Key legal issues
Active network operator agreements
Investment Control Act
Demand for high-speed internet is growing continuously. As a result, significant investments are being made in many countries to keep up with the increasing demand in bandwidth. This has led infrastructure funds, insurers, banks and other financial institutions to increase their focus on digital infrastructure, which includes, apart from fibre optic networks, towers and data centres.
In Austria, current estimates predict investment volumes of €10 billion to €12 billion in order to achieve full coverage of gigabit-capable internet services, making the country an interesting market for debt and equity investors that specialise in digital infrastructure.
Financing fibre roll-out requires a number of legal issues to be considered. Fibre projects are usually capital-intensive investments. In order not to burden the investor's balance sheets, these projects are typically financed off-balance sheet with no or only limited recourse to the sponsors. Lenders only rely on the assets being financed, and more importantly, on the future cash flow stream resulting from the operation of the project. This is the very essence of project finance. As in other infrastructure projects, lenders providing debt to finance a fibre roll-out will need to identify the key risks that may arise in the construction and operation phase of a project and ensure that they are adequately allocated to the party which is best suited to carry them. Some of the key risks include:
- risk of network overbuild – lenders will want to assess the likelihood of parallel fibre networks being constructed and its impact on the borrower's business case;
- ground risk – who bears the risk of unforeseen ground conditions;
- permitting risk – who bears the risk of delays in obtaining public permits or wayleaves; and
- technology risk – who bears the risk either that the technology being put in use is not reliable or that alternative, emerging technologies pose a threat to the project's business model.
Taking security is key for a project finance transaction. However, granting an asset pledge over a fibre network entails more legal and practical challenges than, for example, mortgaging a building. In fact, similar to other infrastructure projects, funders often accept that, for practicability or legal reasons, no asset security is granted and satisfy themselves with taking security over the shares, bank accounts and key project contracts, in particular those which are the basis for the company's cash flow. In addition, where feasible, direct agreements with major project parties and step-in rights for funders may be required. Austrian stamp duty(1) or registration fees may be incurred when creating certain security so funders will need to consider whether these can be avoided in order not to further increase overall transaction costs.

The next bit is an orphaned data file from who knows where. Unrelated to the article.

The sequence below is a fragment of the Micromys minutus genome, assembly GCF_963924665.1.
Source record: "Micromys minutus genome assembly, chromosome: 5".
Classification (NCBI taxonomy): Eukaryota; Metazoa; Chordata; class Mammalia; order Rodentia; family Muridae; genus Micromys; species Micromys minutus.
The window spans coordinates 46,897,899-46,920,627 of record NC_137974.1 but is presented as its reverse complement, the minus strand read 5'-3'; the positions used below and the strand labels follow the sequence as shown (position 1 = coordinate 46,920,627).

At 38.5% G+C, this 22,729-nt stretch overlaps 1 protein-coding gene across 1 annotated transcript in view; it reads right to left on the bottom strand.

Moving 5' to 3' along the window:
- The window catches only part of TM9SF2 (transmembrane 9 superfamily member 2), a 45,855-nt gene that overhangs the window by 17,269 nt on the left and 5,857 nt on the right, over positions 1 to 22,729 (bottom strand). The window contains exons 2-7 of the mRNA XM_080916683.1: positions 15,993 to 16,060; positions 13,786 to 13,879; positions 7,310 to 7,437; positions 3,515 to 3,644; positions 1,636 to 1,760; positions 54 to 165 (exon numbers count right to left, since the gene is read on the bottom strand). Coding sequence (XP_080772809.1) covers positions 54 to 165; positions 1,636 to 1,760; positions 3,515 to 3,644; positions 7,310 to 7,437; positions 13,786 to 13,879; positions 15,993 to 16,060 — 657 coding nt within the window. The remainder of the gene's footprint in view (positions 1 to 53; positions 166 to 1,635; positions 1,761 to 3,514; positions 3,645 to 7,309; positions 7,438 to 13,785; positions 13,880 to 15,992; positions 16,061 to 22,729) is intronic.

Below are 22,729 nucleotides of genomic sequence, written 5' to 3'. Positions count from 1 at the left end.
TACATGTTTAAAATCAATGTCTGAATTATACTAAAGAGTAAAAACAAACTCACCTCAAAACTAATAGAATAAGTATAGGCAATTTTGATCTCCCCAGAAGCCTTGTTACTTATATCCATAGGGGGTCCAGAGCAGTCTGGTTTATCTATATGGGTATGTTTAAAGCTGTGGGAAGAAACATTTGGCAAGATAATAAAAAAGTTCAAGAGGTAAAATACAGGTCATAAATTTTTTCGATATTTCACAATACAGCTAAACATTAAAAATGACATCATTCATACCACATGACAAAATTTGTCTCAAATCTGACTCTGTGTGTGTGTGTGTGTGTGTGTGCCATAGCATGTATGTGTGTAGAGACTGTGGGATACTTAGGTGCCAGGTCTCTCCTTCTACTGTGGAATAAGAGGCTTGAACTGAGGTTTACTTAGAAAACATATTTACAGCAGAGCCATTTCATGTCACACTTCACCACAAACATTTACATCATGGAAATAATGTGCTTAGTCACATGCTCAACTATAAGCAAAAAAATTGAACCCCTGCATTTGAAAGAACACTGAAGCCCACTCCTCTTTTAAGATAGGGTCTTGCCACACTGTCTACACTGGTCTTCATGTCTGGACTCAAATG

Active network operator agreements
In a three-layer open model, the role of the fibre network owner will typically be separated from the active network operator(s). The active network operator will be contracting with service providers that provide internet services to end users. It will be essential for a bankable project to ensure that the active network operator agreement cannot be prematurely terminated and guarantees a cash flow for the entire life of the loan. The active network operator may even be required to provide credit support, such as a parent company guarantee or a bank guarantee. Funders will also need to check whether the active network operator can be easily replaced by a new operator, for example in the case of a default or insolvency.
While financial covenants customary for project finance, such as debt service cover ratio, loan life cover ratio and gearing ratio, are also seen in fibre financings, funders will additionally expect fibre-specific ratios that relate invested amounts to "homes passed" (meaning the home can be connected to the fibre network) and/or "homes connected" (meaning the customer is using and paying for the service). The advice of the technical adviser will be needed to ensure that these covenants allow for capital expenditure investments according to the business plan, while at the same time protecting the funders from excessive drawdowns.
Lastly, investors and funders of fibre networks will need to consider the Austrian foreign investment control regime. Qualifying as digital infrastructure, fibre networks are considered to be a highly sensitive sector. As such, the acquisition of an Austrian fibre network by a foreign investor may trigger an approval requirement by the Minister for Digitalisation and Economic Affairs. The foreign investment control rules may impose an obstacle to a sale of the investor's stake, entering into a joint venture or in a potential enforcement scenario.
For further information on this topic please contact Wolfram Huber at PHH Rechtsanwälte by telephone (+43 1 714 24 40) or email ([email protected]). The PHH Rechtsanwälte website can be accessed at www.phh.at.
(1) For further information on Austrian stamp duty, see "10 things to know about Austrian stamp duty".